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Wisconsin v. Yoder

Citation. Wisconsin v. Yoder, 402 U.S. 994, 91 S. Ct. 2173, 29 L. Ed. 2d 160 (U.S. May 24, 1971)
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Brief Fact Summary.

Several Amish families appealed a decision convicting them of failing to send their children to school until the age of 16 based upon Freedom of Religion under the constitution.

Synopsis of Rule of Law.

The law compelling parents to send their children to public school until the age of 16 is unconstitutional as applied because it impermissibly interferes with the Amish religious beliefs.


Respondents Jonas Yoder, Wallace Miller, and Adin Yutzy are members of the Amish religion. Wisconsin’s compulsory school-attendance law required them to cause their children to attend public or private school until they reach 16. Respondents declined to send their children to public school after completion of the eighth grade. Respondents were convicted of violating the law and fined $5 each.


Did the application of the compulsory attendance law violate respondent’s rights under the First and Fourteenth Amendments to the United States Constitution?


The application of the law is unconstitutional as applied to the Amish.
The Amish object to the high school education because the values taught there are in marked variance from the Amish values and way of life. It places Amish children in an environment hostile to their beliefs and takes them away from their community during a crucial period in their life. The Amish do not object to elementary education. Expert Dr. Hostetler testified that the compulsory attendance could result in not only great psychological harm to Amish children but ultimately the destruction of the Old Order Amish church community.

The State has the power to impose reasonable regulations for the control and duration of basic education. Previous precedent has held that this power must yield to the right of parents to provide an equivalent education in a privately operated system. The State’s power is subject to a balancing test when it impinges on fundamental rights such as those protected by the Free Exercise Clause of the First Amendment and the traditional interest of parents with respect to the religious upbringing of their children.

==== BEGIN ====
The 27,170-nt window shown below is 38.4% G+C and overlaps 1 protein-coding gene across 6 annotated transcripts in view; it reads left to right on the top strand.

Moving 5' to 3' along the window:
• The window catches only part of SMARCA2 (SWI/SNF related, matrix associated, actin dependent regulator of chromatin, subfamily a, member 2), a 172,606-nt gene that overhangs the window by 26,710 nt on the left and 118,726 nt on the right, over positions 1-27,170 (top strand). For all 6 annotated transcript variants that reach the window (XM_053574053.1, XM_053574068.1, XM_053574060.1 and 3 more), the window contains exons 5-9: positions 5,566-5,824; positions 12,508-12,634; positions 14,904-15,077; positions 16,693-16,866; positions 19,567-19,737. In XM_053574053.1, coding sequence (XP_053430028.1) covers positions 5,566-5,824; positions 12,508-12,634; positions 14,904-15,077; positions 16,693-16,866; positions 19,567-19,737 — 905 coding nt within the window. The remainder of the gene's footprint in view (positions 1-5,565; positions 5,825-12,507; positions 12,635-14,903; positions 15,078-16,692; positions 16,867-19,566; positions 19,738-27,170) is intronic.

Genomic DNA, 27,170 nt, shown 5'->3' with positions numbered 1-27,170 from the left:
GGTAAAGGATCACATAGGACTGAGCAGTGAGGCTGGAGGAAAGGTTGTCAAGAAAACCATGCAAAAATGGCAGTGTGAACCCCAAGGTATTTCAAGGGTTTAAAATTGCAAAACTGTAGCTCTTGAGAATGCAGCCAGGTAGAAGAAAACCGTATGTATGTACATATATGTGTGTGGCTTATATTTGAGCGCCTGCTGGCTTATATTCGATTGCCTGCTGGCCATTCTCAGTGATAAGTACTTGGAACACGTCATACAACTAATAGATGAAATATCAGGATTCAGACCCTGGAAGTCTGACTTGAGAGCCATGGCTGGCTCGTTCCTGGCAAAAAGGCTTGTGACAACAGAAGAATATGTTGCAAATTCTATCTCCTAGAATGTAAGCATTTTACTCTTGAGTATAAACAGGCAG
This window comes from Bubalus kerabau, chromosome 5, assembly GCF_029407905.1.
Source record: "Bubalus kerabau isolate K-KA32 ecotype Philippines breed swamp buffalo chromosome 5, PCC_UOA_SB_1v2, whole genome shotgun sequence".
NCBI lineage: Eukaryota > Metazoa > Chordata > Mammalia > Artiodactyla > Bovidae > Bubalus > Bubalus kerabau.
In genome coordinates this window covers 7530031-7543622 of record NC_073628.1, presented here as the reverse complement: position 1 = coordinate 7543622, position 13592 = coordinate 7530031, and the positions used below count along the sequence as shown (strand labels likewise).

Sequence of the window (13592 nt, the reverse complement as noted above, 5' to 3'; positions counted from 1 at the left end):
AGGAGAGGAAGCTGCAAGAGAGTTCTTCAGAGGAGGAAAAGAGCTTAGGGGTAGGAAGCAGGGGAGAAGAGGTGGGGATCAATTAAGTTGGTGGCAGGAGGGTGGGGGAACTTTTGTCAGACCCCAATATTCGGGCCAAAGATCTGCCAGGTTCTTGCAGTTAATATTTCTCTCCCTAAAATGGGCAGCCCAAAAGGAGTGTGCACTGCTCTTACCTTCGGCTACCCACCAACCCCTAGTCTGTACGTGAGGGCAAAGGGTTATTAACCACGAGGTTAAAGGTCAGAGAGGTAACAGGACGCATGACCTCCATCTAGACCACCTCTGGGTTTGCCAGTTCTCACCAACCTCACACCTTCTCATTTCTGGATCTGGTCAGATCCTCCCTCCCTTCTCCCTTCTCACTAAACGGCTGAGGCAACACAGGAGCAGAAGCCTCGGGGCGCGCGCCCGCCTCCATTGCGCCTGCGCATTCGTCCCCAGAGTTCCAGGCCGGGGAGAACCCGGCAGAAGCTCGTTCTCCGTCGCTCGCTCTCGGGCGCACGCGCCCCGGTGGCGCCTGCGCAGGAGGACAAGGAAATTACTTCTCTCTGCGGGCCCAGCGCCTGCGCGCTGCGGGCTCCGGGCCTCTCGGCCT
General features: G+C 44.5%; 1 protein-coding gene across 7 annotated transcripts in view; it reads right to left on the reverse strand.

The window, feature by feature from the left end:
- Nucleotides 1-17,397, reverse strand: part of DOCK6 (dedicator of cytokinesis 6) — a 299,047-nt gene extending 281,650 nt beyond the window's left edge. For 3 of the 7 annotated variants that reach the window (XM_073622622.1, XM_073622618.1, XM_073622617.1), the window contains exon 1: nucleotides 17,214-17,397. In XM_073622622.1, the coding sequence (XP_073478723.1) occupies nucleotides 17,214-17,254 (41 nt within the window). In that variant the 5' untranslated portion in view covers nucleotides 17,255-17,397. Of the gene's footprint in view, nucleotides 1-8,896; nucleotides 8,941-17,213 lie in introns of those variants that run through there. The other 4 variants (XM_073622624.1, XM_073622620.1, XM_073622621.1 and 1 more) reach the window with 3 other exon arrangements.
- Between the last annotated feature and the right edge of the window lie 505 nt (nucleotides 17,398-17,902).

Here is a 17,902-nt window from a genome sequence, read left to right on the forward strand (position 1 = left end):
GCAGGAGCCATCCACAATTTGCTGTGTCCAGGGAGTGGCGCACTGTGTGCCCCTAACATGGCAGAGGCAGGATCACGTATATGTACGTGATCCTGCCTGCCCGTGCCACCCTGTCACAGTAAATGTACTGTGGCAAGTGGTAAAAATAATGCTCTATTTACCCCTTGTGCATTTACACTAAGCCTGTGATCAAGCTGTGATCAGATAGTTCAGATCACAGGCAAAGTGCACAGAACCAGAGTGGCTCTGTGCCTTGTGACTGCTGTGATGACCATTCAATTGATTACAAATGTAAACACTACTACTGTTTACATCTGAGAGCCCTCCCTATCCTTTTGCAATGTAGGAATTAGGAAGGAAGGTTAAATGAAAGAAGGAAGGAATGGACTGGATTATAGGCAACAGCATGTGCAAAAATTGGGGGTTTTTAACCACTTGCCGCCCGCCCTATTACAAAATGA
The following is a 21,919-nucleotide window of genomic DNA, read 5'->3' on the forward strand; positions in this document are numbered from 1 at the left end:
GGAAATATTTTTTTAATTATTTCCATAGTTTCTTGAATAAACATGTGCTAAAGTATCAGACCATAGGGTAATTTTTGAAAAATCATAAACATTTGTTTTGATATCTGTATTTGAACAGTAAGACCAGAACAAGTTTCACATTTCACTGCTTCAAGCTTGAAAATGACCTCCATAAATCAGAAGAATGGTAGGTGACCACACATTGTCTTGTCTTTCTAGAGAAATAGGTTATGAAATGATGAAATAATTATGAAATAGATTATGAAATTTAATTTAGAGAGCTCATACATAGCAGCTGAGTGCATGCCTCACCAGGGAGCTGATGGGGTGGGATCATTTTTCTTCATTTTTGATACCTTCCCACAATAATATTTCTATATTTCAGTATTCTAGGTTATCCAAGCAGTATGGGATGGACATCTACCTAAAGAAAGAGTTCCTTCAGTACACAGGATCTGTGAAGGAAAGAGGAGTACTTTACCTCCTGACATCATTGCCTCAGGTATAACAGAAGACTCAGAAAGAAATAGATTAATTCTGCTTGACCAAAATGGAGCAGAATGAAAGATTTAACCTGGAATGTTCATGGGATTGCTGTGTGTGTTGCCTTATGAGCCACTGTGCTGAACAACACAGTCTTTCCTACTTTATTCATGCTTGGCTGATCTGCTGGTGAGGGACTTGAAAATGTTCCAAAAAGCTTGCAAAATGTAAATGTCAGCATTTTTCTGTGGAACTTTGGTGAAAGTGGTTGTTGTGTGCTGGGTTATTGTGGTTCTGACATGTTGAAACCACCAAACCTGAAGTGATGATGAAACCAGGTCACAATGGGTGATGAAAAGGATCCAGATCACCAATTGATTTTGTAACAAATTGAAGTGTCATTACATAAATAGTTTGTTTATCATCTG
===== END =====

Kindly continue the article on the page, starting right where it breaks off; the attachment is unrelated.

In order for Wisconsin to compel such attendance, it must follow that either the State does not deny the free exercise of religious belief by its requirement or that there is a state interest of sufficient magnitude to override the interest claiming protection under the Free Exercise Clause. This Court determines that the Amish objection to the attendance is rooted in religious beliefs that directly conflict with the compulsory school attendance law.

The State advances two arguments. First, it notes that some degree of education is necessary to prepare citizens to participate effectively and intelligently in our open political system. Second, education prepares individuals to be self-reliant and self-sufficient participants in society. We accept these propositions. However, the evidence adduced shows that an additional one or two years of formal high school would do little to serve those interests. Such education may be necessary for preparation for the modern society in which we live, but is not for the separated agrarian community of the Amish faith.

The State attacks respondents’ position as fostering ignorance from which children must be protected by the State. However, the record shows that the Amish community has been a highly successful social unit within our society, producing productive and law-abiding citizens. The State also supports its position on the possibility that some children will choose to leave the Amish community. This argument is highly speculative on the record, and the practical agricultural training and habits of industry would support children that did choose to leave.

The requirement for compulsory high school education is a fairly recent development, designed to not only provide educational opportunities, but also to avoid child labor or forced idleness. In these terms, Wisconsin’s interest in compelling school attendance is less substantial for Amish children than for children generally.

The State finally argues that exempting the Amish children fails to recognize the children’s substantive right to a secondary education, giving due regard to the power of the State as parens patriae. On this record there is no need to decide an issue in which the Amish parent’s are preventing children who wish to further their education from attending school.


The majority assumes that the interests at stake are only those of the parents and the State. The children also have a legitimate interest in their education. The inevitable effect of the decision is to impose the parents’ notions of religious duty upon their children. It is the future of the student, not the parents, that is imperiled by today’s decision. The views of the two children in question were not canvassed, and should be on remand.


The majority’s decision did not determine that the statute would violate Constitutional rights if the children wanted to pursue further education, but found that such a decision was unnecessary because no such claim was made on the record. The dissent suggested that the cause should be remanded to determine the desire of the children.

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